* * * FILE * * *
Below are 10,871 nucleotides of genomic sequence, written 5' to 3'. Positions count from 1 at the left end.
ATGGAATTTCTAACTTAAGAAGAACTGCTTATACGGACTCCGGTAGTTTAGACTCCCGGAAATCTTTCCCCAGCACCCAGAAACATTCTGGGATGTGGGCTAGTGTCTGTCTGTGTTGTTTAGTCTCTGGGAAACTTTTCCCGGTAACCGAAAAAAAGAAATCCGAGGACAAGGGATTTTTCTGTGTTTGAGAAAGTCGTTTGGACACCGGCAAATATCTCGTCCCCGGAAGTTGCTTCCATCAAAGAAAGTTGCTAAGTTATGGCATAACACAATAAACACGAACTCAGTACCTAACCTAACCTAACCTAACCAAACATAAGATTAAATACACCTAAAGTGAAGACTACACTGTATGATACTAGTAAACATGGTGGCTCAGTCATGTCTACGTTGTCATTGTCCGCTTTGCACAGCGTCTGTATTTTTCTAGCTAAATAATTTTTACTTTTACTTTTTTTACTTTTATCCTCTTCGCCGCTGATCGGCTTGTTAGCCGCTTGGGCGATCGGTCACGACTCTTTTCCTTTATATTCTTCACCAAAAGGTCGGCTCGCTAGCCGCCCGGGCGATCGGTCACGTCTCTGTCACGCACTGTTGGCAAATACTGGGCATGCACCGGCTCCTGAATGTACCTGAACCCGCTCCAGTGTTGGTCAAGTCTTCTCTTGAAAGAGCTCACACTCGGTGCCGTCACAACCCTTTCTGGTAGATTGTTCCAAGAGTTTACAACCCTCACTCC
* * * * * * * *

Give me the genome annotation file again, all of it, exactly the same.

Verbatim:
Below are 10,871 nucleotides of genomic sequence, written 5' to 3'. Positions count from 1 at the left end.
ATGGAATTTCTAACTTAAGAAGAACTGCTTATACGGACTCCGGTAGTTTAGACTCCCGGAAATCTTTCCCCAGCACCCAGAAACATTCTGGGATGTGGGCTAGTGTCTGTCTGTGTTGTTTAGTCTCTGGGAAACTTTTCCCGGTAACCGAAAAAAAGAAATCCGAGGACAAGGGATTTTTCTGTGTTTGAGAAAGTCGTTTGGACACCGGCAAATATCTCGTCCCCGGAAGTTGCTTCCATCAAAGAAAGTTGCTAAGTTATGGCATAACACAATAAACACGAACTCAGTACCTAACCTAACCTAACCTAACCAAACATAAGATTAAATACACCTAAAGTGAAGACTACACTGTATGATACTAGTAAACATGGTGGCTCAGTCATGTCTACGTTGTCATTGTCCGCTTTGCACAGCGTCTGTATTTTTCTAGCTAAATAATTTTTACTTTTACTTTTTTTACTTTTATCCTCTTCGCCGCTGATCGGCTTGTTAGCCGCTTGGGCGATCGGTCACGACTCTTTTCCTTTATATTCTTCACCAAAAGGTCGGCTCGCTAGCCGCCCGGGCGATCGGTCACGTCTCTGTCACGCACTGTTGGCAAATACTGGGCATGCACCGGCTCCTGAATGTACCTGAACCCGCTCCAGTGTTGGTCAAGTCTTCTCTTGAAAGAGCTCACACTCGGTGCCGTCACAACCCTTTCTGGTAGATTGTTCCAAGAGTTTACAACCCTCACTCC